They even weeded us out and sectioned us off, which made you ripe for being pelted with something the minute that you left class. On some levels, it was good. I can't imagine sitting in class and being bored out of my skull 95% of the time, instead I was bored only about 50% of the time. Some times, I got to do cool creative stuff with people who became very close friends, because we were all treated like lepers or as 'different.' This wasn't bad in grade school where it was a bit more 'come as you are', but in junior high school it was terrible. Of course, where I went, we were practically in Gangland and advertising you're an enormous dork the moment you walk through the door by where your sectioned doesn't really help. But I got pretty good at dodging people trying to kill me. (I can't imagine why....) In high school it was fun again. Honors and AP classes were great. And when you had to take general ed requirements like Health and Consumer Education, you knew not only what sheer boredom was you also figure out just how those people on Jay Leno get on television that can't locate Florida on a map or tell you who is the President of the US. So yeah, it was always strange, and if you were like one of three at a school of like 300 it must've been a bit like having a third arm.

When you mention the blonde guy I keep thinking of people from Fasttimes at Ridgemont High...why is that exactly?


At 3:05 PM, Anonymous Anonymous said...

So much for being 'gifted'. By where YOU'RE sectioned......Sorry 'bout that.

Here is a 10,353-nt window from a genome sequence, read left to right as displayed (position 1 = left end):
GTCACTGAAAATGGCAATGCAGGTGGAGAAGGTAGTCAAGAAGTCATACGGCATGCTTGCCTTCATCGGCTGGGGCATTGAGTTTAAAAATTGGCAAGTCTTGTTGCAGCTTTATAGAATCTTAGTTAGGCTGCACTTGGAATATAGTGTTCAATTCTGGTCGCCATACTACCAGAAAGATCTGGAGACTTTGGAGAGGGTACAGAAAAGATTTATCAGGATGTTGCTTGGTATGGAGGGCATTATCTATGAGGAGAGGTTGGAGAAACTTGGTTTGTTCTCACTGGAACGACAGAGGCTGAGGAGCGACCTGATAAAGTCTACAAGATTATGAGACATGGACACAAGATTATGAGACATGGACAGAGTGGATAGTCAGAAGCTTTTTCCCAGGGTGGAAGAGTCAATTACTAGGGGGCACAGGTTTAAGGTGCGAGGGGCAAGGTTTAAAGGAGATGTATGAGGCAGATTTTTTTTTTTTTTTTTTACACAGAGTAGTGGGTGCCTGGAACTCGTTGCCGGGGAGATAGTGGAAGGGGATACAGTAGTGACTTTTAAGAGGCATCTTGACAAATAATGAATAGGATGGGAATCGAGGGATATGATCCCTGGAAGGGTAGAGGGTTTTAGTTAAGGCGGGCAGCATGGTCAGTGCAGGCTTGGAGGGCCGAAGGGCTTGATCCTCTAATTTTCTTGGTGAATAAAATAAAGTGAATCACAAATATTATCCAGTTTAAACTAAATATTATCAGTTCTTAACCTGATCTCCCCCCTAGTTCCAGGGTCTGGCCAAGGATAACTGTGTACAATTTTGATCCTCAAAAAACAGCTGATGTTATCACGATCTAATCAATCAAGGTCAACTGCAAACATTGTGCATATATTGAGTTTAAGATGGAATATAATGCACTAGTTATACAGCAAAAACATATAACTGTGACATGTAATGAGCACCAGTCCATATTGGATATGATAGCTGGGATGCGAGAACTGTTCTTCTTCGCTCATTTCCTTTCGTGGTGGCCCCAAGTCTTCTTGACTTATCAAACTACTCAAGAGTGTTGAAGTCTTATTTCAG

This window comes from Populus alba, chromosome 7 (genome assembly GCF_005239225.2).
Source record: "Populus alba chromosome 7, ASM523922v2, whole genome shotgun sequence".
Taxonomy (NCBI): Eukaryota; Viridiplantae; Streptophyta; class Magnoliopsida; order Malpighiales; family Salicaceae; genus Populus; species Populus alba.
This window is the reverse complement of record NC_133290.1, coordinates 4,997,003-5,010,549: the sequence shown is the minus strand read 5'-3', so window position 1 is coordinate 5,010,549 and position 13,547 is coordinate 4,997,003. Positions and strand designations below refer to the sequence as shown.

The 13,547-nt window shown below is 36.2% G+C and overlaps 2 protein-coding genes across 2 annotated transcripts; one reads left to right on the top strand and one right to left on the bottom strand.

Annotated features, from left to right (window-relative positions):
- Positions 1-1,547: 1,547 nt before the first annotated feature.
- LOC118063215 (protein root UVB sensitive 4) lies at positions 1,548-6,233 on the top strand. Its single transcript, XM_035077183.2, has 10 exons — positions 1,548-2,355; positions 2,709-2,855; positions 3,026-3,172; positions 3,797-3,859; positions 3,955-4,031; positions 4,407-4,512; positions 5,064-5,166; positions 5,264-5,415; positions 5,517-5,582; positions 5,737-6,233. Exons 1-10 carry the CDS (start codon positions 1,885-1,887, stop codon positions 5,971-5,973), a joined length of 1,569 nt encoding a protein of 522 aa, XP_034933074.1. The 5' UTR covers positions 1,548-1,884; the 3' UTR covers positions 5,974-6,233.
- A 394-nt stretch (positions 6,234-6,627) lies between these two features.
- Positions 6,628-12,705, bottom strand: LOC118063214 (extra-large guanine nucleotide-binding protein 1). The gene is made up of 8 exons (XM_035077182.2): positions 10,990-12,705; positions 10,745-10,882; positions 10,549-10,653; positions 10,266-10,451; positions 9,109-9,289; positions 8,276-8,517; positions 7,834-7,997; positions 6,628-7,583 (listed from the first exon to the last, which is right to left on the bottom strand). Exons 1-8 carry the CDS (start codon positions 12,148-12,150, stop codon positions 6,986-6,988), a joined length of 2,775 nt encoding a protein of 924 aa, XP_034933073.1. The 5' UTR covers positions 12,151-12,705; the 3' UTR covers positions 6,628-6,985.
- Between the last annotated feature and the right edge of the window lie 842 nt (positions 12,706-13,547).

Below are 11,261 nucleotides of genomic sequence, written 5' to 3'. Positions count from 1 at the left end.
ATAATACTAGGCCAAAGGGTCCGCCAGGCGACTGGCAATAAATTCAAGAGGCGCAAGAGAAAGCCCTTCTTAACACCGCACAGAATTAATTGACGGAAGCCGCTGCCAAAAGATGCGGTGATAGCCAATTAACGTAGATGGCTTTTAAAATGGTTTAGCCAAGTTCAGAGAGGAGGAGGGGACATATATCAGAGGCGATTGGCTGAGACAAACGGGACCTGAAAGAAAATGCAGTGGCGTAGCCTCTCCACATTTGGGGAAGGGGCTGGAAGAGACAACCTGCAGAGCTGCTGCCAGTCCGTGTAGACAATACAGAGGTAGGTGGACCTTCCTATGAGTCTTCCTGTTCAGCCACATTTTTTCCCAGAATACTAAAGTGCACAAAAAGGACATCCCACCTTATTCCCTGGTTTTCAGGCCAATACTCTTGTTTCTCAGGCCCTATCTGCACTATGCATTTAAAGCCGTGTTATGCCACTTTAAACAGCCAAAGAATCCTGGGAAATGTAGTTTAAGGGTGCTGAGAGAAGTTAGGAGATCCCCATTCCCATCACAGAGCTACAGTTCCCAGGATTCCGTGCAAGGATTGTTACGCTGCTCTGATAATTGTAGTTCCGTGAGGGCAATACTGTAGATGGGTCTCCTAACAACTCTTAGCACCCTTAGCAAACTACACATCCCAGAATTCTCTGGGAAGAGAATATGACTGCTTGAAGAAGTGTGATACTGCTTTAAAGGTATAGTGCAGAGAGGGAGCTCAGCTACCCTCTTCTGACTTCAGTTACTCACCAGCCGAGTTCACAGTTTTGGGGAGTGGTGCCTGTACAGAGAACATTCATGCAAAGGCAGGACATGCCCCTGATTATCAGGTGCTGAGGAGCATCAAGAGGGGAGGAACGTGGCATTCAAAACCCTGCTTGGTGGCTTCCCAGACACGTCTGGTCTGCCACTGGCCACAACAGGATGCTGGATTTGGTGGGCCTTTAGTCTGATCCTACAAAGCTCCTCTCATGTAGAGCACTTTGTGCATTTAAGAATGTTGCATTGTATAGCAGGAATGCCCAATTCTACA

At 3:42 PM, Anonymous Jennifer said...

When I was in first grade, before the gifted program was evolved, I was sent across the hall to the second grade classroom for part of each day. This continued my entire elementary school career...up a class for English, Math, Science, Social Studies...back to my own class for art, and music, and gym. When I hit the sixth grade, the 'system' wanted to double promote me past my class and into Junior High. My parents, concerned because I was already the youngest in my current class, put their foot down and said 'no'. So I spent most of the day at a big table in the back, doing work from Junior High texts, getting perceived "special" treatment, and being marked for life as the 'Smart One'.

It may be why I was so wild and crazy in high school. But what my peers during the teen years never knew was that my grades were still among the top 3%.

In the state.

Why I felt the need to hide that, I will never understand.

At 10:32 AM, Blogger Laura said...